Motorists endured “traffic mayhem” over the weekend after parts of the A34 were closed to allow for repairs to Wolvercote Viaduct.

National Highways announced the planned closure in advance, with the A34 southbound between the Botley and Peartree interchanges shut to traffic from Friday evening until earlier this morning.

With Botley Road also closed to through-traffic, motorists were taken on a signed diversion via the Eastern Bypass Road, A40 and A44, between the Peartree and Hinksey Hill Interchanges.

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Oxford Mail: Traffic was jammed in WolvercoteTraffic was jammed in Wolvercote (Image: Tim Hopkins)

However, others attempted to avoid the lengthy, traffic-choked detour by passing through Wolvercote and Wytham, where villagers reported "gridlock".

Motorists reported being caught in “manic” traffic jams through the village, and fear the traffic congestion will only get worse with National Highways confirming the road will close for a further six weekends this month and next.

READ MORE: A34 closures cause traffic mayhem near Wolvercote

Andrew Gant, the county council’s cabinet member for highway management, said the problem was caused by motorists not following the official diversion.

Oxford Mail: Councillor and cabinet member for highways Andrew GantCouncillor and cabinet member for highways Andrew Gant (Image: Ed Nix)

Speaking exclusively to the Oxford Mail, he said he would be meeting National Highway’s officers “as soon as possible” and promised to come up with a “plan for the next southbound closures”.

He said: “I saw for myself the issues caused in Wolvercote and Wytham.

“Traffic has been diverting through these villages due to the weekend southbound closure by National Highways who are responsible for this road and the current work”.

Mr Gant assured motorists he would “make sure this does not happen again”.

Oxford Mail: Traffic queuing in WolvercoteTraffic queuing in Wolvercote (Image: Tim Hopkins)

He added: “The official diversion is meant to be via the eastern ring road, but clearly many drivers chose to go through Wolvercote, causing serious problems and concerns for residents”.

Tim Hopkins, who lives in Wolvercote, said the closures had meant he was trapped in his home and he “couldn’t believe there were more weekends of mayhem to come”.


Oxford Mail: Sign up to Ed Halford's free weekly Politics newsletter here Sign up to Ed Halford's free weekly Politics newsletter here (Image: Newsquest)

He said: “I think the council should have foreseen this problem and put in some road management, as I’ve been unable to leave the village due to the traffic chaos”.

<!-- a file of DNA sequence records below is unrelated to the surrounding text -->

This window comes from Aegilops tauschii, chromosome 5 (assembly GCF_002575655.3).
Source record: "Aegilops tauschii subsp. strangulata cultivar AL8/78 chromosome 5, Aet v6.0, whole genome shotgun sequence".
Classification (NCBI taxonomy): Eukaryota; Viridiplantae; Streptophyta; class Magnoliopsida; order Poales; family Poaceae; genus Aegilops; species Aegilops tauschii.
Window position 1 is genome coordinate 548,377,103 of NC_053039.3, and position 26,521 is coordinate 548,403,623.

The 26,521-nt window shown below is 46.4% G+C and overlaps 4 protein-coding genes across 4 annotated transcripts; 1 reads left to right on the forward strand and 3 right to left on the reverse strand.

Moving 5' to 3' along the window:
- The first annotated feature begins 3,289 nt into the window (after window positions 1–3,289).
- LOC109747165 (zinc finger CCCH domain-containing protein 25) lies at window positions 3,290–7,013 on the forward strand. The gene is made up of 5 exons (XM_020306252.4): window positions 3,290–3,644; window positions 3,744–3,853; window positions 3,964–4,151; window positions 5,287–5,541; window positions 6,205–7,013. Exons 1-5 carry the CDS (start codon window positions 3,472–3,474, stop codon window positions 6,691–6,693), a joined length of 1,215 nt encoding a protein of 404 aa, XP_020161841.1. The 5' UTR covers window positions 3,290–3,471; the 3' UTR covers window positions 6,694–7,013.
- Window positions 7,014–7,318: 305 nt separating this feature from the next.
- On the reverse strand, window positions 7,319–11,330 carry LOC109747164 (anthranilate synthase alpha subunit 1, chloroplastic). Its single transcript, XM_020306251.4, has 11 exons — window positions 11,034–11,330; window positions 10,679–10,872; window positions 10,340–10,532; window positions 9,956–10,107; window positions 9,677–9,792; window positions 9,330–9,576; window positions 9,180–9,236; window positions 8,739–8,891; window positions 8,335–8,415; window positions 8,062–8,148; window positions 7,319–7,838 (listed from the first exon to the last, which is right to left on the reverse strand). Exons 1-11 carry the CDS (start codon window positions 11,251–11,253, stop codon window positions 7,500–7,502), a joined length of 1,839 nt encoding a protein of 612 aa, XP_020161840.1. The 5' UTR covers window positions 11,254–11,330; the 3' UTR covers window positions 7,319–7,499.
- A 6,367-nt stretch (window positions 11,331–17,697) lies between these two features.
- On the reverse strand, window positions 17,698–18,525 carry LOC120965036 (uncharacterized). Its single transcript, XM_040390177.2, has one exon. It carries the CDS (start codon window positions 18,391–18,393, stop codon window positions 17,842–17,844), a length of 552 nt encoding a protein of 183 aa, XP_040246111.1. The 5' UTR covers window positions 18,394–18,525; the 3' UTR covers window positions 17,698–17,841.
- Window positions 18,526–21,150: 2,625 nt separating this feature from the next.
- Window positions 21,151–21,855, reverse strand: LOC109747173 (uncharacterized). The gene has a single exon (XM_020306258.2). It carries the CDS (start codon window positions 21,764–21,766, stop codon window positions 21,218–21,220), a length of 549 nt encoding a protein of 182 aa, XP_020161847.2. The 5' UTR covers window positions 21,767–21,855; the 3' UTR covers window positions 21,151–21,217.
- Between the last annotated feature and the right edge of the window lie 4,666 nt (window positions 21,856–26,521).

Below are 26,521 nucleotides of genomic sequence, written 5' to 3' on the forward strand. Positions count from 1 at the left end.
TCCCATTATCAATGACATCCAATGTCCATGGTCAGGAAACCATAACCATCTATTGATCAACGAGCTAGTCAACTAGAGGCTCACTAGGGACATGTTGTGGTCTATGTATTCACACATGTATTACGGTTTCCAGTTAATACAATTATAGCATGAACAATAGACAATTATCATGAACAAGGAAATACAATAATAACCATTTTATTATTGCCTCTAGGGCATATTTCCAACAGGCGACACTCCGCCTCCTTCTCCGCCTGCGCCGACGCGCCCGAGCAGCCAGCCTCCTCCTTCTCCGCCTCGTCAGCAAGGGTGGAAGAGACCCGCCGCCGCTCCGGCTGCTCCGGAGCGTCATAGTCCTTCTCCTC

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Mr Hopkins said the congestion was dangerous.

He said: “If a fire engine needs to pass through, then it won’t be able to get through for ages.”

At this time of the year, Mr Hopkins said the traffic prevented visitors enjoying Port Meadow and local pubs, such as the Trout Inn at Godstow Bridge.

Oxford Mail: Cars at a standstillCars at a standstill (Image: Tim Hopkins)

Another motorist told the Oxford Mail the traffic was “manic” and motorists were having to be directed into the Trout's car park.

She added: “They need to introduce temporary traffic lights as the traffic was at a complete standstill.”

The appalling traffic situation was not helped by two collisions which took place on the A40 and these forced Thames Valley Police to temporarily close the road eastbound between Eynsham Roundabout and Wolvercote Roundabout.

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Midwife Nina Van Schaick, 40, who lives in Wolvercote, said the weekend had been “absolutely hellish”.

She explained: “My husband couldn’t pick up my son or get out of the village.

“As a midwife I’m very worried about people being able to access emergency care.”

Ms Van Schaick said she assumed there would at least be “temporary traffic lights” and “provision for emergency vehicles” but there was nothing.

Ms Van Schaick said she was immediately in touch with her local council to complain.

She said the prospect of this traffic chaos continuing over future weekends was “insane” and pointed out that this was “not an ideal time” for the work to take place with the Botley Road closure already causing traffic disruption.

National Highways has been approached for comment.

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Ed specialises in writing political stories for the Oxford Mail and The Oxford Times. 

He joined in the team in February 2023, after completing a History undergraduate degree at the University of York and studying for his NCTJ diploma in London.

Ed’s weekly politics newsletter is released every Saturday morning.